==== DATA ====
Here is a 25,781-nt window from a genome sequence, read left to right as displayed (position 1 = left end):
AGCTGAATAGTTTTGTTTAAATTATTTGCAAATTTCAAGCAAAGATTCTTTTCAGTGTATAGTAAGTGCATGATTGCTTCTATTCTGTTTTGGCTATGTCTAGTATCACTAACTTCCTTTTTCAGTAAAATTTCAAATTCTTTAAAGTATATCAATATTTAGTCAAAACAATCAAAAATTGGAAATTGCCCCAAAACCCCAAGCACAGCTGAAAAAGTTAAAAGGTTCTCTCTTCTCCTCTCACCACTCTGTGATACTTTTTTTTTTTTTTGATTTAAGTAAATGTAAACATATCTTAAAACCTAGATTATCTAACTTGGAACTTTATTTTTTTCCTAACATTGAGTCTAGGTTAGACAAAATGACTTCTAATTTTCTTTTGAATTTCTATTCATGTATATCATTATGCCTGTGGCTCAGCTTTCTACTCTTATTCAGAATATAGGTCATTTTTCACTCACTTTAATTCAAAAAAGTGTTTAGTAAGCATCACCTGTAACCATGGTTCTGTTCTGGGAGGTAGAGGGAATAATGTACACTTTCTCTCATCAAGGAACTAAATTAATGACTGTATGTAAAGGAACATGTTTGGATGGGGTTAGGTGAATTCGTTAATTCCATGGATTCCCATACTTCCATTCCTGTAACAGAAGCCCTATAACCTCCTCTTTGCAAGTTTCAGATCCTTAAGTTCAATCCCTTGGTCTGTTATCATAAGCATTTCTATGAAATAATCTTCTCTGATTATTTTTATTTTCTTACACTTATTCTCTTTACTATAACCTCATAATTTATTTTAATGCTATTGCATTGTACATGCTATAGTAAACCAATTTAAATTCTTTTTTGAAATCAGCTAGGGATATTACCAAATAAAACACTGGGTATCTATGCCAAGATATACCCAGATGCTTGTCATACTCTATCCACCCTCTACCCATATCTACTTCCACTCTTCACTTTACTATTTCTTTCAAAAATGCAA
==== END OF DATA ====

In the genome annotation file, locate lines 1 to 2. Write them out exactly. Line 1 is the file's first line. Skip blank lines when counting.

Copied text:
Here is a 25,781-nt window from a genome sequence, read left to right as displayed (position 1 = left end):
AGCTGAATAGTTTTGTTTAAATTATTTGCAAATTTCAAGCAAAGATTCTTTTCAGTGTATAGTAAGTGCATGATTGCTTCTATTCTGTTTTGGCTATGTCTAGTATCACTAACTTCCTTTTTCAGTAAAATTTCAAATTCTTTAAAGTATATCAATATTTAGTCAAAACAATCAAAAATTGGAAATTGCCCCAAAACCCCAAGCACAGCTGAAAAAGTTAAAAGGTTCTCTCTTCTCCTCTCACCACTCTGTGATACTTTTTTTTTTTTTTGATTTAAGTAAATGTAAACATATCTTAAAACCTAGATTATCTAACTTGGAACTTTATTTTTTTCCTAACATTGAGTCTAGGTTAGACAAAATGACTTCTAATTTTCTTTTGAATTTCTATTCATGTATATCATTATGCCTGTGGCTCAGCTTTCTACTCTTATTCAGAATATAGGTCATTTTTCACTCACTTTAATTCAAAAAAGTGTTTAGTAAGCATCACCTGTAACCATGGTTCTGTTCTGGGAGGTAGAGGGAATAATGTACACTTTCTCTCATCAAGGAACTAAATTAATGACTGTATGTAAAGGAACATGTTTGGATGGGGTTAGGTGAATTCGTTAATTCCATGGATTCCCATACTTCCATTCCTGTAACAGAAGCCCTATAACCTCCTCTTTGCAAGTTTCAGATCCTTAAGTTCAATCCCTTGGTCTGTTATCATAAGCATTTCTATGAAATAATCTTCTCTGATTATTTTTATTTTCTTACACTTATTCTCTTTACTATAACCTCATAATTTATTTTAATGCTATTGCATTGTACATGCTATAGTAAACCAATTTAAATTCTTTTTTGAAATCAGCTAGGGATATTACCAAATAAAACACTGGGTATCTATGCCAAGATATACCCAGATGCTTGTCATACTCTATCCACCCTCTACCCATATCTACTTCCACTCTTCACTTTACTATTTCTTTCAAAAATGCAA